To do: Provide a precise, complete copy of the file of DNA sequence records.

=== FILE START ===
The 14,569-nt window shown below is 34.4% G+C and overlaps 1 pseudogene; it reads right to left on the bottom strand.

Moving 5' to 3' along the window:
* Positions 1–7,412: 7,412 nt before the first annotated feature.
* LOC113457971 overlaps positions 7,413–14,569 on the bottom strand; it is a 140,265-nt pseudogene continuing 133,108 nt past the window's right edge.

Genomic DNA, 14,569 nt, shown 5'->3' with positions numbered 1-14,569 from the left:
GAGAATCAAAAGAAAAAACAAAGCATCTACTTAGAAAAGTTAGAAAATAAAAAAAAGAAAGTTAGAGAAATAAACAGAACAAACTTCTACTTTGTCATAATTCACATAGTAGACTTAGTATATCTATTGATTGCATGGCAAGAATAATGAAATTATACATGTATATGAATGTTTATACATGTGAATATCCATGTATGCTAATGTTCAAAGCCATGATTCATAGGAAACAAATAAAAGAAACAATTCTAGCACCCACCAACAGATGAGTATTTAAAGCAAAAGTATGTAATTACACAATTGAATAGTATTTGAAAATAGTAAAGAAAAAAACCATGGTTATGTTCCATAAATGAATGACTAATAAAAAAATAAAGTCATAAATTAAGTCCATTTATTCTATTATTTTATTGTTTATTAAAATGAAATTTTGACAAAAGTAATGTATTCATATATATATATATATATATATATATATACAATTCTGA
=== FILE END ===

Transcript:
The 14,569-nt window shown below is 34.4% G+C and overlaps 1 pseudogene; it reads right to left on the bottom strand.

Moving 5' to 3' along the window:
* Positions 1–7,412: 7,412 nt before the first annotated feature.
* LOC113457971 overlaps positions 7,413–14,569 on the bottom strand; it is a 140,265-nt pseudogene continuing 133,108 nt past the window's right edge.

Genomic DNA, 14,569 nt, shown 5'->3' with positions numbered 1-14,569 from the left:
GAGAATCAAAAGAAAAAACAAAGCATCTACTTAGAAAAGTTAGAAAATAAAAAAAAGAAAGTTAGAGAAATAAACAGAACAAACTTCTACTTTGTCATAATTCACATAGTAGACTTAGTATATCTATTGATTGCATGGCAAGAATAATGAAATTATACATGTATATGAATGTTTATACATGTGAATATCCATGTATGCTAATGTTCAAAGCCATGATTCATAGGAAACAAATAAAAGAAACAATTCTAGCACCCACCAACAGATGAGTATTTAAAGCAAAAGTATGTAATTACACAATTGAATAGTATTTGAAAATAGTAAAGAAAAAAACCATGGTTATGTTCCATAAATGAATGACTAATAAAAAAATAAAGTCATAAATTAAGTCCATTTATTCTATTATTTTATTGTTTATTAAAATGAAATTTTGACAAAAGTAATGTATTCATATATATATATATATATATATATATATACAATTCTGA